I have heard that Sri Lanka is the jewel of the Indian Ocean, and having been there I can see it is well-named - it is so fertile, green and lush. It made the most striking change from the desert, and the hot sticky heat was a welcome alternative to the bone dry life-sapping heat of the Middle East. And the wildlife is everywhere - just everywhere! In the Middle East you feel that everything that lives is just about clinging to some kind of almost impossible life, whereas here there is sun, there is rain, there is such lush life, and it is good.
From Sigiriya we hadn't planned where we would go next, although I had been thinking of perhaps Kandy, another cultural centre, for a few nights, but I made the mistake of mentioning to Danny that another friend had recommended various places in Sri Lanka to me including Tranquility Coral Cottages at Vakairi and so Danny of course went all weak at the knees at the prospect of the sea! So I phoned them with our local SIM card (such a good, and cheap, investment) and they had availability - 2 bungalows for us and the kids, and I booked for 2 nights. We thought we would see how it went and we could go on to Kandy for 2 nights, or we could stay for 3 nights at the sea and go to Kandy for one night.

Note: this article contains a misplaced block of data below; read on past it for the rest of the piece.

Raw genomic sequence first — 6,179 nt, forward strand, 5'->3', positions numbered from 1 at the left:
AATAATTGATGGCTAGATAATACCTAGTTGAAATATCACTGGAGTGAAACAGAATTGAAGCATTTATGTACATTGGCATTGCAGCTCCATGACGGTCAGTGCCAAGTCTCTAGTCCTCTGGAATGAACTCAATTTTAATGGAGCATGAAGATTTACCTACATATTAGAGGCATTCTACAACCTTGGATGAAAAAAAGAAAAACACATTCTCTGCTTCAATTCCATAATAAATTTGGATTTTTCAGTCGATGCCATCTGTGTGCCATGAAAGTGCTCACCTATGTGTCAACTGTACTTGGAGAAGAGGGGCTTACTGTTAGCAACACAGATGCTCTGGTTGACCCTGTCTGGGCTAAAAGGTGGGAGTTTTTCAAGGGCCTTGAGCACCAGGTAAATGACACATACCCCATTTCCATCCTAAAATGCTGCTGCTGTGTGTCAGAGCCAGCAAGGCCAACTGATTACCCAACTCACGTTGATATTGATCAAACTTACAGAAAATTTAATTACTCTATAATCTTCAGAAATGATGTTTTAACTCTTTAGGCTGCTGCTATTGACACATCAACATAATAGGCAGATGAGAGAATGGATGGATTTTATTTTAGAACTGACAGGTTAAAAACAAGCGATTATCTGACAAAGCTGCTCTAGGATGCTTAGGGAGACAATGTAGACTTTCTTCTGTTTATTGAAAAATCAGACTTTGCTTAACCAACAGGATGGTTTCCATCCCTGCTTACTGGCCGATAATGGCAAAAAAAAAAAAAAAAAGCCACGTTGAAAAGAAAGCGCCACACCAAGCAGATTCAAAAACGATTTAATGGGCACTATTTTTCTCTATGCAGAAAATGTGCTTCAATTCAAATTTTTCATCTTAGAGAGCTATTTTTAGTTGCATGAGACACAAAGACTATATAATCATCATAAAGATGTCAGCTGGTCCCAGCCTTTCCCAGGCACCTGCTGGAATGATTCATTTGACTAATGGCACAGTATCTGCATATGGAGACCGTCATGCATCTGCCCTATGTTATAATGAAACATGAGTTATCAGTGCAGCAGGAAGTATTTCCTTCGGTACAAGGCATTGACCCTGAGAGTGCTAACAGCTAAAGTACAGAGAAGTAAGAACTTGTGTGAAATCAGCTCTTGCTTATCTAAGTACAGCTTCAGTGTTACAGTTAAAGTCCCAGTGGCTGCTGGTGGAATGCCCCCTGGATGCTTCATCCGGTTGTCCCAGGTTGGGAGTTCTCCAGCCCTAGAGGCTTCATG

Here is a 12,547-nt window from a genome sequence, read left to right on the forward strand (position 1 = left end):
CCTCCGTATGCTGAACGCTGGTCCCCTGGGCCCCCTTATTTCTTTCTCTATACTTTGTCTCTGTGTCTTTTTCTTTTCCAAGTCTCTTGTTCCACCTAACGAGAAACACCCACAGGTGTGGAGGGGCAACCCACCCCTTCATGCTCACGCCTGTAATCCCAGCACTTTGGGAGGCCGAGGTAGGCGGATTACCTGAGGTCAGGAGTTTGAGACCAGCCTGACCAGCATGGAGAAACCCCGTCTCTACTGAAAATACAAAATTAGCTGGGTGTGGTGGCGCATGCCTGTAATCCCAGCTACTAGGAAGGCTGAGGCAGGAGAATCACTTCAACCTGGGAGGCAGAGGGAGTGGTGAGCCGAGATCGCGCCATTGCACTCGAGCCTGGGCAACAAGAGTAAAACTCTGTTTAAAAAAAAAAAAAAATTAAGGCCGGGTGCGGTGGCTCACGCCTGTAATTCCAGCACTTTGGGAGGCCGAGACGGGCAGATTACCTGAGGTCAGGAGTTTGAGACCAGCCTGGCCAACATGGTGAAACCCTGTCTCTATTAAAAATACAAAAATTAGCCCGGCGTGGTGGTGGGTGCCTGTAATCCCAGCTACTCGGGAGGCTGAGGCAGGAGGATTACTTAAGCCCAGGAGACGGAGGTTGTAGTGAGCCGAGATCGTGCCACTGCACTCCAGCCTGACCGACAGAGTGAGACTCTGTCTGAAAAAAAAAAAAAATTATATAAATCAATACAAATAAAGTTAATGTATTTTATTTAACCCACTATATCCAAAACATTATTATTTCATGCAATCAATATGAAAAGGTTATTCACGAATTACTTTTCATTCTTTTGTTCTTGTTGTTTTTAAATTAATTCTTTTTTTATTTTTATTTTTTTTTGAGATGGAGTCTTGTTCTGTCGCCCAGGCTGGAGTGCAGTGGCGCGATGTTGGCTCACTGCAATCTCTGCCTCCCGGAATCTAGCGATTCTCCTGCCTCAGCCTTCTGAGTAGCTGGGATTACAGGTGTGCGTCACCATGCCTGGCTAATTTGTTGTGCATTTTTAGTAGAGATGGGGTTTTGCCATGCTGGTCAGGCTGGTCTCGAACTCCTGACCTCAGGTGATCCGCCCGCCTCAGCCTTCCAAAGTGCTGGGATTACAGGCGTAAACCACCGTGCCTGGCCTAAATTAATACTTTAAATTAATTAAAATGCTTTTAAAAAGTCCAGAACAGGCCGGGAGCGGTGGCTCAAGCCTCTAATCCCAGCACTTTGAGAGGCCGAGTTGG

Well, in the end Tranquility Coral Cottages proved to be so wonderful that we stayed for all 4 nights, entirely missing out Kandy, but seeing both Polonnawura on the way there, and Dambulla caves on the way back. So what with Sigiriya rock and the safari park too, I felt we had seen a lot of the sights of Sri Lanka while also having a lovely relaxed time there and not rushing about too much.
But, yes, Tranquility Cottages was wonderful. A very simple one-room hut for me and Danny, and another larger one about 30 yards away for the kids. It turned out there only were 2 more huts in total, as well as the reception and eating area and, astonishing to say it, there was no other tourist, or any other kind of development, on the entire sweep of the huge bay of the beach. Danny said he saw a sign at the road junction wanting to buy land on the beach, so this may not be the situation for long. The nearest shop was 4km away.